Delayed diagnosis of breast cancer: $15M award
A woman in her mid-50s had been seen by a breast surgeon for 16 years for regular mammograms and sonograms. In May 2009, the breast surgeon misinterpreted a mammogram as negative, as did a radiologist who re-read the mammogram weeks later. In December 2010, the patient returned to the breast surgeon with nipple discharge. No further testing was conducted. In October 2011, the patient was found to have Stage IIIA breast cancer involving 4 lymph nodes. She underwent left radical mastectomy, chemotherapy, radiation therapy, and breast reconstruction. At time of trial, the cancer had invaded her vertebrae, was Stage IV, and most likely incurable.
PATIENT'S CLAIM: Although the surgeon admittedly did not possess the qualifications required under the Mammography Quality Standards Act, he interpreted about 5,000 mammograms per year in his office. In this case, he failed to detect a small breast tumor in May 2009. He also failed to perform testing when the patient reported nipple discharge. A more timely diagnosis of breast cancer at Stage I would have provided a 90% chance of long-term survival.
DEFENDANTS' DEFENSE: The defense held the radiologist fully liable because the surgeon was not a qualified interpreter of mammography, therefore relying on the radiologist’s interpretation. The radiologist was legally responsible for the missed diagnosis.
VERDICT: A $15M New York verdict was reached, finding the breast surgeon 75% at fault and the radiologist 25%. The radiologist settled before the trial (the jury was not informed of this). The breast surgeon was responsible for $11.25M. The defense indicated intent to appeal.
Alleged failure to evacuate uterus after cesarean delivery
A 37-year-old woman underwent cesarean delivery (CD) performed by 2 ObGyns. After delivery, she began to hemorrhage and the uterus became atonic. Hysterectomy was performed but the bleeding did not stop. The ObGyns called in 3 other ObGyns. During exploratory laparotomy, the bleeding was halted.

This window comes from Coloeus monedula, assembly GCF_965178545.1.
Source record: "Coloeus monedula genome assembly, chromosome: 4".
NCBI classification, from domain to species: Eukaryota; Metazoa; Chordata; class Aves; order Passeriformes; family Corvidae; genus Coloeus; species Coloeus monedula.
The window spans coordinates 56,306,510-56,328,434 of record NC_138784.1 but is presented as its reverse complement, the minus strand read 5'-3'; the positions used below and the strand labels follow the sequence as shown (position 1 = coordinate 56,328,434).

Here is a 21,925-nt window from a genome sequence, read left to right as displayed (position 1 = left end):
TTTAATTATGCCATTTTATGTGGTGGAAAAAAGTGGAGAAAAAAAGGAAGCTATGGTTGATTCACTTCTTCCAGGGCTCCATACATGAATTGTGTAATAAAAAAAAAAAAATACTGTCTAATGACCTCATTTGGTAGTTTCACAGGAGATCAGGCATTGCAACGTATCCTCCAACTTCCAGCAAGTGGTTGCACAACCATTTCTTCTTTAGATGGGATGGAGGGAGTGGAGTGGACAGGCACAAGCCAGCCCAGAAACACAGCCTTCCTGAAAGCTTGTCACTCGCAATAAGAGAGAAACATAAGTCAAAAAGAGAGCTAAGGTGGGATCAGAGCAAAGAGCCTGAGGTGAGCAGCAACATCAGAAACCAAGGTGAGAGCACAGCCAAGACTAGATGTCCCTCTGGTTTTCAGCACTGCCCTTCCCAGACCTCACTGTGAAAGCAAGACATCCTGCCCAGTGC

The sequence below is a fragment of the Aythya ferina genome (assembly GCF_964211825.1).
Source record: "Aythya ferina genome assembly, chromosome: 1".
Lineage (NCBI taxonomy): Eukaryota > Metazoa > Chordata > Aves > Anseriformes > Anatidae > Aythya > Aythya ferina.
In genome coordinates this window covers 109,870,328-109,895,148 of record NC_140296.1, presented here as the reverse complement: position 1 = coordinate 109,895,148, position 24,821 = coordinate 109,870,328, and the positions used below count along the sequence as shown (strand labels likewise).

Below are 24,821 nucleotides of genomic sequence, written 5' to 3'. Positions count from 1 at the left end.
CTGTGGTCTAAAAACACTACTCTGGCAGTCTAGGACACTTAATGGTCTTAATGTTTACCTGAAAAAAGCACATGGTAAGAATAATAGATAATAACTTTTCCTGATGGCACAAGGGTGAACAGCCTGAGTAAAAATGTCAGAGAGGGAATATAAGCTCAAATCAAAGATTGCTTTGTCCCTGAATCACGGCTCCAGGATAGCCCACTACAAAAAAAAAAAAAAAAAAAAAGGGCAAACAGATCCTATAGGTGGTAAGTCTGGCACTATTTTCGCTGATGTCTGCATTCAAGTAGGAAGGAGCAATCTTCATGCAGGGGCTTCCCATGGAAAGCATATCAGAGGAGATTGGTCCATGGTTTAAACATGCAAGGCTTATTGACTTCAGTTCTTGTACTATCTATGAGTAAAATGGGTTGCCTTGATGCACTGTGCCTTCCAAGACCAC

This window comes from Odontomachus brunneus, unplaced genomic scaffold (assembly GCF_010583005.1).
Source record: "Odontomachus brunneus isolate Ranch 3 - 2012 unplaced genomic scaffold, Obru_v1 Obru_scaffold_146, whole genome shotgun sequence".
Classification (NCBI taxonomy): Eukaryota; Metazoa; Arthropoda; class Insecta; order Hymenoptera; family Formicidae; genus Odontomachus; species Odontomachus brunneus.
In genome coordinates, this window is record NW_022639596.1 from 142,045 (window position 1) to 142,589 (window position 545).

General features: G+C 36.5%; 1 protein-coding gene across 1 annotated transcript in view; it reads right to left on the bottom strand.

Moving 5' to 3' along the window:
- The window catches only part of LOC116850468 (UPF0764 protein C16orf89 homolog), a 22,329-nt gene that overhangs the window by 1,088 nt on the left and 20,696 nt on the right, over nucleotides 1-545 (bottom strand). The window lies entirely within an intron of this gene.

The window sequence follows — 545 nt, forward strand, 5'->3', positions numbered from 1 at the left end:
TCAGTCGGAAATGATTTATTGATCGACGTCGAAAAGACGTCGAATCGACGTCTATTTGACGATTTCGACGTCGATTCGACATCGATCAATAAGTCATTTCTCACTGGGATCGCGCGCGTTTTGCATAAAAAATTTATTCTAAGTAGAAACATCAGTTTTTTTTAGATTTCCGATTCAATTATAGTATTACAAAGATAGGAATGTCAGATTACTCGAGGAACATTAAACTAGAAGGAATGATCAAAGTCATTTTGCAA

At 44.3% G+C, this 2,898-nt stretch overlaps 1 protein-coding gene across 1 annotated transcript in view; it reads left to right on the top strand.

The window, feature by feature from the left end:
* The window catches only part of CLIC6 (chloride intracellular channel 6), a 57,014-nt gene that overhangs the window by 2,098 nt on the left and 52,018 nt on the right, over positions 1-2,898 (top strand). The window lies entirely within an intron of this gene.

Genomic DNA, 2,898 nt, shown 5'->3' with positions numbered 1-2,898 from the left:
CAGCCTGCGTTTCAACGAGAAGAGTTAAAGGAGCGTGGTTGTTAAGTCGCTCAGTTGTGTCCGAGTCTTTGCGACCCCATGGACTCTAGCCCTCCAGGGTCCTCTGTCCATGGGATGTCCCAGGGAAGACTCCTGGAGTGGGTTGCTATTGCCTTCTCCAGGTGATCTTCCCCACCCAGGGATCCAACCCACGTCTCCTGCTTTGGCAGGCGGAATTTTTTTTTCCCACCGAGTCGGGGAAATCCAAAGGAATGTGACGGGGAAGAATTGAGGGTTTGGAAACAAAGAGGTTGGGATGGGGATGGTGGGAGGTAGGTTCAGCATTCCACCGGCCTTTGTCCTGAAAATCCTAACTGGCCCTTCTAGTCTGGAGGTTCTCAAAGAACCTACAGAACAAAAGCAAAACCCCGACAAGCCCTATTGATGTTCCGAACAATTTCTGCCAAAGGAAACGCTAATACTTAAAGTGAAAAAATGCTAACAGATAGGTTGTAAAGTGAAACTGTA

PATIENT'S CLAIM: She and her husband had hoped to have more children but the hysterectomy precluded that. She sued all 5 ObGyns, alleging that the delivering ObGyns failed to properly perform the CD and that each physician failed to properly perform the laparotomy, causing a large scar. The claim was discontinued against the 3 surgical ObGyns; trial addressed the 2 delivering ObGyns.
The patient’s expert ObGyn remarked that the hemorrhage was caused by a small placental remnant that remained in the uterus as a result of inadequate evacuation following delivery. The presence of the remnant was indicated by the uterine atony and should have prompted immediate investigation. The physicians’ notes did not document exploration of the uterus prior to closure.
PHYSICIAN'S DEFENSE: The defense’s expert contended that atony would not be a result of a small remnant of placenta. The patient’s uterus was properly evacuated, the hemorrhage was an unforeseeable complication, and the ObGyns properly addressed the hemorrhage.
VERDICT: A New York defense verdict was returned.
Alleged bowel injury during hysterectomy
Two days after a woman underwent a hysterectomy performed by her ObGyn, she went to the emergency department with increasing pain. Her ObGyn admitted her to the hospital. A general surgeon performed an exploratory laparotomy the next day that revealed an abscess; a 1-cm perforation of the patient’s bowel was surgically repaired. The patient had a difficult recovery. She developed pneumonia and respiratory failure. She underwent multiple repair surgeries for recurrent abscesses and fistulas because the wound was slow to heal.
PATIENT'S CLAIM: The ObGyn’s surgical technique was negligent. He injured the bowel when inserting a trocar and did not identify the injury in a timely manner. The expert witness commented that such an injury can sometimes be a surgical complication, but not in this case: the ObGyn rushed the procedure because he had another patient waiting for CD at another hospital.
PHYSICIAN'S DEFENSE: The ObGyn denied negligence and contended that the trocar used in surgery was too blunt to have caused a perforation. It would have been obvious to the ObGyn during surgery if a perforation had occurred. The perforation developed days after surgery within an abscess.
VERDICT: A Mississippi defense verdict was returned.
These cases were selected by the editors of OBG Management from Medical Malpractice Verdicts, Settlements & Experts, with permission of the editor, Lewis Laska (www.verdictslaska.com). The information available to the editors about the cases presented here is sometimes incomplete. Moreover, the cases may or may not have merit. Nevertheless, these cases represent the types of clinical situations that typically result in litigation and are meant to illustrate nationwide variation in jury verdicts and awards.
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